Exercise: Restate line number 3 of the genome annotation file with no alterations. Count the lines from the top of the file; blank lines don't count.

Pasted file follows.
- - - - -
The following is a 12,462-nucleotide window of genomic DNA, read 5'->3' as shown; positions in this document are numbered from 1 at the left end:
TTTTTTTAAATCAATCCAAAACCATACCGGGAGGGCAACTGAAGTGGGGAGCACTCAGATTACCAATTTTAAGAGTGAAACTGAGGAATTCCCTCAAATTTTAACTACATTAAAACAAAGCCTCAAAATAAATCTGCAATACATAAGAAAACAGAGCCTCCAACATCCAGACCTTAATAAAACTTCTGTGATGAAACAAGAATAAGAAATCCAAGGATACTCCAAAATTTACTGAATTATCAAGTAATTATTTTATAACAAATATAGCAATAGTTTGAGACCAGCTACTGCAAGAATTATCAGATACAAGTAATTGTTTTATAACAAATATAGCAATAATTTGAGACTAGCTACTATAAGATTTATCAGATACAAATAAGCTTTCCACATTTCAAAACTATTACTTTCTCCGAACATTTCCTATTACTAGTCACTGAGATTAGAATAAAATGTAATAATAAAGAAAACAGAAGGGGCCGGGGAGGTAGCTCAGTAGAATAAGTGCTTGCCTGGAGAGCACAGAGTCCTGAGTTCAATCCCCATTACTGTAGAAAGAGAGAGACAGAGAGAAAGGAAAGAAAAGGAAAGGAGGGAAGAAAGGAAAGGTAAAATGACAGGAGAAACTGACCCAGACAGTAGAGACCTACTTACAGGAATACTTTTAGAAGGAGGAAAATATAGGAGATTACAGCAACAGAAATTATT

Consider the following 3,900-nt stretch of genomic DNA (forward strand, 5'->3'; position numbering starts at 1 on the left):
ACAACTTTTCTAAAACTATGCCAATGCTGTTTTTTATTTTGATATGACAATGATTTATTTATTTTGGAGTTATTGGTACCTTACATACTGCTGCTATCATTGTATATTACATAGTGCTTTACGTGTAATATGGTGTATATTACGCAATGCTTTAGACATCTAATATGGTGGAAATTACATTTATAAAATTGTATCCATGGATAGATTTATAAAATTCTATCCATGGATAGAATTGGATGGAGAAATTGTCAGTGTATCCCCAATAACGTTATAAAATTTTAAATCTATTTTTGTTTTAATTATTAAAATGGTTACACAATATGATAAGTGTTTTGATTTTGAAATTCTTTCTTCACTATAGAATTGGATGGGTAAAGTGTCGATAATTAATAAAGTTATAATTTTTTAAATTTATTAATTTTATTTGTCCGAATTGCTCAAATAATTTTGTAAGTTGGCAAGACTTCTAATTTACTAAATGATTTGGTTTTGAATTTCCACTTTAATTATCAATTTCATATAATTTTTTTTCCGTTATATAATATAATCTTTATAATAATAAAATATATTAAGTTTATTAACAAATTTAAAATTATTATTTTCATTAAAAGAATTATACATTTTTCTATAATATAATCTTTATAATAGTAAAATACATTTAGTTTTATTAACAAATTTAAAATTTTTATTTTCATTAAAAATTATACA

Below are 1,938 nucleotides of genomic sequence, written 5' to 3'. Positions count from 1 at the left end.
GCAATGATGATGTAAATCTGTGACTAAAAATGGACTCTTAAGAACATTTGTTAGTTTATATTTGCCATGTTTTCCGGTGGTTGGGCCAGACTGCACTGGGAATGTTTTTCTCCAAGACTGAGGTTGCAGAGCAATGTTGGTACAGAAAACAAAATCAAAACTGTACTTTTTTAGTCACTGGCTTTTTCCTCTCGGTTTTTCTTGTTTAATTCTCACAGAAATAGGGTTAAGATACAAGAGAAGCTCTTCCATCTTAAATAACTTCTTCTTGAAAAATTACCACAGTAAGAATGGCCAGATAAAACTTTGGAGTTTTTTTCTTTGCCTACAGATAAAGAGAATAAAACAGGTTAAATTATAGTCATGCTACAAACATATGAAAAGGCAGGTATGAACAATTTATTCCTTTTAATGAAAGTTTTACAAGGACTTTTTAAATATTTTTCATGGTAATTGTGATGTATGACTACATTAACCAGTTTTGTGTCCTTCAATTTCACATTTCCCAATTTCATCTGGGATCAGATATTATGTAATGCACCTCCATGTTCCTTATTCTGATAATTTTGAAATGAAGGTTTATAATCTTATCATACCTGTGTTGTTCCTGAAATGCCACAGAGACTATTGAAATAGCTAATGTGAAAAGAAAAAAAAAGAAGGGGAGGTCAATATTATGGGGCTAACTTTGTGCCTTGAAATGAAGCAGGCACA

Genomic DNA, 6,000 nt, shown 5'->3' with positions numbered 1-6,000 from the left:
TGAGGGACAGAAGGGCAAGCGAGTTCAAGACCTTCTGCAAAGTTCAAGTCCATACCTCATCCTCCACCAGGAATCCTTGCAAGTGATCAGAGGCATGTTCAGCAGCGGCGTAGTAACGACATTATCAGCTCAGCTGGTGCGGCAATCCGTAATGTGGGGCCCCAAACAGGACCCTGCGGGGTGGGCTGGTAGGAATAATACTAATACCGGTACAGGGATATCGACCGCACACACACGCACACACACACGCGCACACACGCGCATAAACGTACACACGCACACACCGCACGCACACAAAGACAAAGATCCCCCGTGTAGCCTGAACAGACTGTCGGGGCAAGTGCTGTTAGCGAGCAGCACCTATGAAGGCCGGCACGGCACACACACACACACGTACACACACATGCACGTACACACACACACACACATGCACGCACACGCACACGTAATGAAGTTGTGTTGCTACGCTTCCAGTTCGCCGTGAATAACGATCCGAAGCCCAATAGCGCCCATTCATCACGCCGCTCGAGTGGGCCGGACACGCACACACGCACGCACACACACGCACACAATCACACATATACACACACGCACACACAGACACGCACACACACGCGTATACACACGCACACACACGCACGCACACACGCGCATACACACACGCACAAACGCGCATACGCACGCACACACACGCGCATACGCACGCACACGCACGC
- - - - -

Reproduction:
Consider the following 3,900-nt stretch of genomic DNA (forward strand, 5'->3'; position numbering starts at 1 on the left):